Butylphthalide (3-n-butylphthalide or NBP) is one of the chemical constituents in celery oil, along with sedanolide, which is primarily responsible for the aroma and taste of celery.
Studies in animal models suggest that butylphthalide may be useful for the treatment of hypertension and may have neuroprotective effects.
NBP improves the barrier function of BBB against ischemic injury by upregulating the expression of TJ proteins, possibly by reducing oxidative stress and activating the Akt/GSK-3β/β-catenin signaling pathway 1)
In 2002, NBP was approved in China for the treatment of cerebral ischemia.
NBP undergoes extensive metabolism in humans.
The major metabolites in human plasma was 3-OH-NBP, 10-OH-NBP, 10-CO-NBP, 11-COOH-NBP. The AUC of metabolites was much larger than that of NBP.
Minor side effects were observed in preclinical and clinical studies. The minor bioactivation pathway of NBP was proved to be medicated via sulfation of 3-OH-NBP.
In a study, He et al. examined the neuroprotective effects and anti-inflammatory properties of Dl-3-n-butylphthalide (NBP) in Sprague-Dawley (SD) rats following traumatic spinal cord injury (SCI) as well as microglia activation and inflammatory response both in vivo and in vitro. Our results showed that NBP improved the locomotor recovery of SD rats after SCI an significantly diminished the lesion cavity area of the spinal cord, apoptotic activity in neurons, and the number of TUNEL-positive cells at 7 days post-injury. NBP inhibited activation of microglia, diminished the release of inflammatory mediators, and reduced the upregulation of microglial TLR4/NF-κB expression at 1 day post-injury. In a co-culture system with BV-2 cells and PC12 cells, NBP significantly reduced the cytotoxicity of BV-2 cells following lipopolysaccharide (LPS) stimulation. In addition, NBP reduced the activation of BV-2 cells, diminished the release of inflammatory mediators, and inhibited microglial TLR4/NF-κB expression in BV-2 cells. Our findings demonstrate that NBP may have neuroprotective and anti-inflammatory properties in the treatment of SCI by inhibiting the activation of microglia via TLR4/NF-κB signalling 2).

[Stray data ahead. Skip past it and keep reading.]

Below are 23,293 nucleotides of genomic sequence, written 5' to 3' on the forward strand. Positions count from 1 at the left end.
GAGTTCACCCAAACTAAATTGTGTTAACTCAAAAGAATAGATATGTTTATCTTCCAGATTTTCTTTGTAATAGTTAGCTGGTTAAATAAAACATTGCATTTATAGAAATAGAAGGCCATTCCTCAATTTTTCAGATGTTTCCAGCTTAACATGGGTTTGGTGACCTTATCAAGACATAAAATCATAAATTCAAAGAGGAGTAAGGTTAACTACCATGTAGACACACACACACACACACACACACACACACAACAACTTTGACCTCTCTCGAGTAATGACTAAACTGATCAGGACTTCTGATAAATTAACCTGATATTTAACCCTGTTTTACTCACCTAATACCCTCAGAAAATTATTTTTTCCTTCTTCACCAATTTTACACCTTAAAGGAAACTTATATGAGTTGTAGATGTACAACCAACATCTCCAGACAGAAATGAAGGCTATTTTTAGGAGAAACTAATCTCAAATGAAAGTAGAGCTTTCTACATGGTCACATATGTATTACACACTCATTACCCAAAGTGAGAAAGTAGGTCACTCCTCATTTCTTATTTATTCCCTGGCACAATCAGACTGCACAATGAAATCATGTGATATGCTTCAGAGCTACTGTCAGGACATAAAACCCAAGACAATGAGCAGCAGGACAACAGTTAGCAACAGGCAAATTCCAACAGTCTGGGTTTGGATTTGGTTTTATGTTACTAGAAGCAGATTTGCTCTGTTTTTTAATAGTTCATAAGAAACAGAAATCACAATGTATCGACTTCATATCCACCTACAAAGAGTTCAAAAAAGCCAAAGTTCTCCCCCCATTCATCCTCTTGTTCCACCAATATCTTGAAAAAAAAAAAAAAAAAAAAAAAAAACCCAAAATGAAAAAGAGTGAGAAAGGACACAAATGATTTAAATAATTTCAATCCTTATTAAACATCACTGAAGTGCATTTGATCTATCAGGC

A study was aimed to evaluate the neuroprotective effects of NBP in the mice models of TBI, as well as the possible role of Nrf2-ARE pathways in the assumptive neuroprotection. In mice,a modified Marmarou's weight-drop model was employed to induce TBI. ICR mice were randomly assigned to four experimental groups: sham, TBI, TBI+vehicle(V) and TBI+NBP. NBP (100 mg/kg) was administered via an intraperitoneal (i.p.) injection at 1 h following TBI. The administration of NBP significantly ameliorated the effects of the brain injury, including neurological deficits, brain water content, and cortical neuronal apoptosis. Furthermore, the level of malondialdehyde and the activity of superoxide dismutase (SOD) paired with glutathione peroxidase (GPx) were restored in the NBP treatment group. NBP promoted the translocation of Nrf2 protein from the cytoplasm to the nucleus markedly, increased the expressions of Nrf2-ARE pathway-related downstream factors, including hemeoxygenase-1(HO-1) and NAD(P)H: quinone oxidoreductase 1 (NQO1), and prevented the decline of antioxidant enzyme activities, including SOD and GPx. NBP enhanced the translocation of Nrf2 to the nucleus from the cytoplasm,verified by a western blot, immunofluorescence. Additionally, it upregulated the expression of the Nrf2 downstream factors such as HO-1 and NQO1 were also confirmed via a western blot and real-time quantitative polymerase chain reaction. In conclusion, NBP administration may increase the activities of antioxidant enzymes and attenuate brain injury in a TBI model, potentially via the mediation of the Nrf2-ARE pathway 3).